Title: Hospital Financing: a bargaining approach.
Speaker: Marisa Miraldo
Title: Informational spillovers and the sequential launching of pharmaceutical drugs
Speakers: Pau Olivella and Begoña Garcia-Marinoso, Departament d’Economia i d’Història Econòmica, Universitat Autònoma de Barcelona.
Abstract: We analyze informational spillovers in the pricing of drugs, which occur as a result of sequential launching. With sequential launches and asymmetric information about the cost of a drug, the acceptation of a price where the drug is first launched might reveal the firm’s private information to subsequent players. The paper identifies the circumstances where such informational spillovers are possible and explains how the firm will prevent them by crafting the order of launches. The jointly necessary and sufficient conditions for informational spillovers to occur are: (i) the unit subsidy of drugs varies across countries; (ii) the firm enters a country with large aggregate demand first, and (iii) the prior that countries hold about the firm being low cost takes intermediate values. If these conditions hold, a firm will choose to enter first a country with small aggregate demand (in order to prevent the spillover) if and only if the firm is impatient.
Title: Converting water into wine? Deriving cardinal values for health from ordinal preference data.
Speaker: Paul Kind
Abstract: Economics traditionally treats human behaviour as being rational (albeit sometimes imperfectly so). This powerful assumption conditions the economist to expect that when faced with the task of judging the value of health (states), individuals should make 'rational' choices, for example preferring states with less pain to those with more. Respondents in valuation studies who display logical inconsistency are typically excluded from substantive analysis. Our problem in valuing health is that although we control the mechanism by which preferences are established we have little influence over the internal processing that individuals use in handling the information we present to them. Although think aloud procedures and other qualitative methods have been devised they are not commonly used in valuation studies.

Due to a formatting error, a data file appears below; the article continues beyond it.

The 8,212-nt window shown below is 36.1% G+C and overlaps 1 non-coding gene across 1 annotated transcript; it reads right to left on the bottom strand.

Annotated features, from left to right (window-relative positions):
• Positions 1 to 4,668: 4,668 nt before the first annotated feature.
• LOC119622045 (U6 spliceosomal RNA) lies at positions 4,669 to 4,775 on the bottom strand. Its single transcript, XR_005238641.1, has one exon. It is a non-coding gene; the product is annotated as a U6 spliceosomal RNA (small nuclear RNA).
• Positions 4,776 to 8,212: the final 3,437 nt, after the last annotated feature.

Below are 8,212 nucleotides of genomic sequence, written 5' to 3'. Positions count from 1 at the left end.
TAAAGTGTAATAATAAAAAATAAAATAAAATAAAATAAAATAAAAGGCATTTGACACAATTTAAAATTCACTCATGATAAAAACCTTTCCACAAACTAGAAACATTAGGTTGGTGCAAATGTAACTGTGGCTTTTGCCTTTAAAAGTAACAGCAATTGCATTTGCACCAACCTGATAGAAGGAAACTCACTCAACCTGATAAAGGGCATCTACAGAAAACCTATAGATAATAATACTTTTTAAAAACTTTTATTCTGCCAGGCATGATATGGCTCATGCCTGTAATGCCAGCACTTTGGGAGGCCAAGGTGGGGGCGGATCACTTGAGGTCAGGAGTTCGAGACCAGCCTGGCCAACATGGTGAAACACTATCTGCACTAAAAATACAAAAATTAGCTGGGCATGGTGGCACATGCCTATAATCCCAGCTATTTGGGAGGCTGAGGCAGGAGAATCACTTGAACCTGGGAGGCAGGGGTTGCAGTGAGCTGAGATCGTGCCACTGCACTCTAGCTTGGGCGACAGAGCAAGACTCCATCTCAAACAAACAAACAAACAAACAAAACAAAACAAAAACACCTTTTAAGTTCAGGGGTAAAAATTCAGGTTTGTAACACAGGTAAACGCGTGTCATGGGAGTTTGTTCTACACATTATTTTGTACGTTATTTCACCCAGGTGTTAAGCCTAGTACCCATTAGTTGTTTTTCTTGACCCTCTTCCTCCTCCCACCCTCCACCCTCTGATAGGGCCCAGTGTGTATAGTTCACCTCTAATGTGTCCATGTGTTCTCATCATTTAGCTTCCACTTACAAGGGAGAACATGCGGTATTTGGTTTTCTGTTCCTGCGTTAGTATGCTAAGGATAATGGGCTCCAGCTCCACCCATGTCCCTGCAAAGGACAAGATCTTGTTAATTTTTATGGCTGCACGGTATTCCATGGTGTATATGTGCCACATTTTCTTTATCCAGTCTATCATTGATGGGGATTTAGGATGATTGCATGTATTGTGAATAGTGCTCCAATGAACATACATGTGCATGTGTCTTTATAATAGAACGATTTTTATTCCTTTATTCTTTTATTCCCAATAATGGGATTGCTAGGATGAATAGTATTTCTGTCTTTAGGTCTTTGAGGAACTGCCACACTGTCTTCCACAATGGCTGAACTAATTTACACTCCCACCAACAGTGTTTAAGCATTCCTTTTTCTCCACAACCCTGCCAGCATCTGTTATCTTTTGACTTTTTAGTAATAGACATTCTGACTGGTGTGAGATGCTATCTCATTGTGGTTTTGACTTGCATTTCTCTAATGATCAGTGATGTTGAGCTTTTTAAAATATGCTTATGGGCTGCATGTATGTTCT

In the analysis of valuations data we tend to rely on external cues to provide evidence of data quality. Illogical, intransitive, irrational choices are removed, leaving behind better residual data on 'true' values. The requirement to do so stems from the underlying assumption that respondents have the capacity to act in a logical manner and illogical choices result solely from faulty information processing. This assessment leads to relatively high attrition rates in valuation data collected using utility assessment methods such as TTO and SG. Data tend to be lost from older, less well educated respondents who are more likely to exhibit currently poor health status. Hence studies designed to elicit social preferences may yield results that are not truly representative of the population they purport to represent.
In practice individuals do not make perfectly consistent choices. The systematic investigation of preferences can be traced back to Thurstone's work in the late 1920s that lead to the formulation of his comparative judgement model based on the experimental procedure known as paired comparisons. This, and other similar models, utilizes the expected inconsistency in individual judgments as a measure of distance between health states (or other entities, from criminal acts to soft drinks). By logging the pairwise comparisons of multiple health states it is possible to synthesise a distribution of values from which a mean value for each state may be computed. Data collected as part of the national MVH study were analysed using Thurstone's model and these result in scale values that display a remarkable degree of similarity when compared to the utilities for the same EQ-5D health states generated using TTO procedures. Paired comparisons and categorical choice models assume lower levels of information than that which underpins TTO or SG. Ordinal (and other nonmetric) models are based on a robust methodology that utilizes information from all respondents. The preference data required by such methods is simpler and less demanding than the intellectual gymnastics of utility elicitation. So, why are such simpler methods that are commonplace in market research not part of the mainstream preference measurement in health? This seminar will present evidence of life after death and describes a way ahead that could lead to simpler, more accessible methods for calibrating values for health.